1 thought on “Lobbying in politics: a perennial issue?”

  1. Posted 20/11/2021 at 08:00 | Permalink

    The corporate lobbying scandal involving a former Prime Minister has exposed the nexus between the political elite and the business elite that contrives to put the interests of big business first, ahead of the wants, needs and expectations of ordinary citizens, not least, because the twin evils of lobbying and corruption rear their ugly heads every time taxpayers’ money crosses the boundary between the public sector and the private sector.

    In this latest exposé of influence peddling in Whitehall, the press and media have painted a picture which gives the impression that only a handful of people are involved in these nefarious activities. The reason is simple – journalists are obsessed by human interest stories and consequently, they have developed a habit of focusing only on people and personalities right at the top.

    But the fact of the matter is that lobbying and corruption is widespread throughout the public sector (and by extension the private sector), at every level of the hierarchy, but no one has bothered to publicise this reality for the benefit of the public.

    The Seven Principles of Public Life, also known as the Nolan Principles, which form the basis for ethical conduct expected of people in public office are being routinely and brazenly violated, without care or concern – not only by top politicians, but also the administrative and military elite.

    Consider for a moment, the market in defence equipment for which the government is the only customer.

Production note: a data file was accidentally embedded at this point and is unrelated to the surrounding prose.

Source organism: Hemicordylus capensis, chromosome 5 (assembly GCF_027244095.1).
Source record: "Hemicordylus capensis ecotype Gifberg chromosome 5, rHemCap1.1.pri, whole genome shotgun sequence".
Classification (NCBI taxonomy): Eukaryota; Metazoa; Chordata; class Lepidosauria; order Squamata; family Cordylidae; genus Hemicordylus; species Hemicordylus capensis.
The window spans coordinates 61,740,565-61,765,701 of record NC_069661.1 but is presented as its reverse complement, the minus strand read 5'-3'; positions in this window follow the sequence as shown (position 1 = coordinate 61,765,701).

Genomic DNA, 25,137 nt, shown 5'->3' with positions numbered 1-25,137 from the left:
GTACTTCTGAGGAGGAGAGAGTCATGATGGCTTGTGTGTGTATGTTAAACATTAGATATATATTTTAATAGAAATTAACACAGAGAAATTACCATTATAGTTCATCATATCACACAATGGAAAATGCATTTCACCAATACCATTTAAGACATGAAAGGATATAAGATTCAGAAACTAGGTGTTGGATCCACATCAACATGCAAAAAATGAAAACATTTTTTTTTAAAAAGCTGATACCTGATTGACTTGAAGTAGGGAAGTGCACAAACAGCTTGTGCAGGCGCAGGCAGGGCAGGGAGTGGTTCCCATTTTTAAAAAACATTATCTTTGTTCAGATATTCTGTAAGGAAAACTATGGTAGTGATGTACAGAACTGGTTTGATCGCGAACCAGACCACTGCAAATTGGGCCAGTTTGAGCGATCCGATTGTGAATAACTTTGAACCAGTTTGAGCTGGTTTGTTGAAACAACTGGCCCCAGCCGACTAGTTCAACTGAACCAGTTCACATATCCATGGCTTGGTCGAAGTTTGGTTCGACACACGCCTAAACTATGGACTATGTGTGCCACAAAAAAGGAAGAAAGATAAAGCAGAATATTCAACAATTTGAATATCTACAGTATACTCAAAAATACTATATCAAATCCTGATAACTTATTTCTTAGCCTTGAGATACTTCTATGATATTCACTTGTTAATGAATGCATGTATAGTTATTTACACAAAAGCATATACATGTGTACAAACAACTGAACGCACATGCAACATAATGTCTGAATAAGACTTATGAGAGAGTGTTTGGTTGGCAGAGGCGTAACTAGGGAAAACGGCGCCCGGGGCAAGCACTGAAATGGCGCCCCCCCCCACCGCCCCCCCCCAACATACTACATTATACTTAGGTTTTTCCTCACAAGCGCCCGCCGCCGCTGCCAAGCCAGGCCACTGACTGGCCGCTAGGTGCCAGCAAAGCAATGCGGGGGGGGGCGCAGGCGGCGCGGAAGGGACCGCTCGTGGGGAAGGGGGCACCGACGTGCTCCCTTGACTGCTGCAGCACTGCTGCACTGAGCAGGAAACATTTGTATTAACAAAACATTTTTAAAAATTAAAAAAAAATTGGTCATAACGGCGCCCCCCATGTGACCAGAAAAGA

The clear message behind the government’s defence procurement policy is that military equipment for the Armed Forces is to be purchased through fair and open competition – the only exceptions being off-the-shelf purchases and single-source development contracts, the latter to be handed out on a preferential basis (to the Select Few).

    But, the problem with letting uncontested, single-source contracts in this way is that the decision on which contractors to pick, and which to leave out is in the hands of a small number of people in Whitehall – leaving them exposed to the charge of favouring the privileged few (usually those who shout loudest in the corridors of power) at the expense of the many, thereby tilting the playing field towards the same selected few and unwittingly entrenching considerable economic power, possibly for decades to come.

    The market in defence equipment, funded exclusively by taxpayers, is there for all private sector players to partake in. Instead of resorting to heavy-handed interventions, the government should deploy the market-based instrument of competition to select the winning contractor on the basis of price competitiveness and value for money. To this end, the defence equipment market should be shaped not by the interfering hand of people in the pay of the State who always get it wrong, but by competitive market forces driven by the profit motive and winning mindset.

    Additionally, there exists an extremely high risk that committing public funds in this way will not deliver the return on investment as advertised, or worse still, squandered altogether because:

    (a) Procurement officials at MoD’s defence procurement organisation in Bristol, who are charged with negotiating the finer details of the contract are hopelessly ill-equipped to deal with the private sector, which means that they will be duped into spending taxpayers’ money on poorly conceived projects – only for this to come to light many years later, when some Select Committee of the House of Commons produces a report on its findings.

    (b) The internal business process used to select the recipient for the contract is susceptible to manipulation and distortion by parliamentary lobbyists in the pay of those who can afford to spend the most.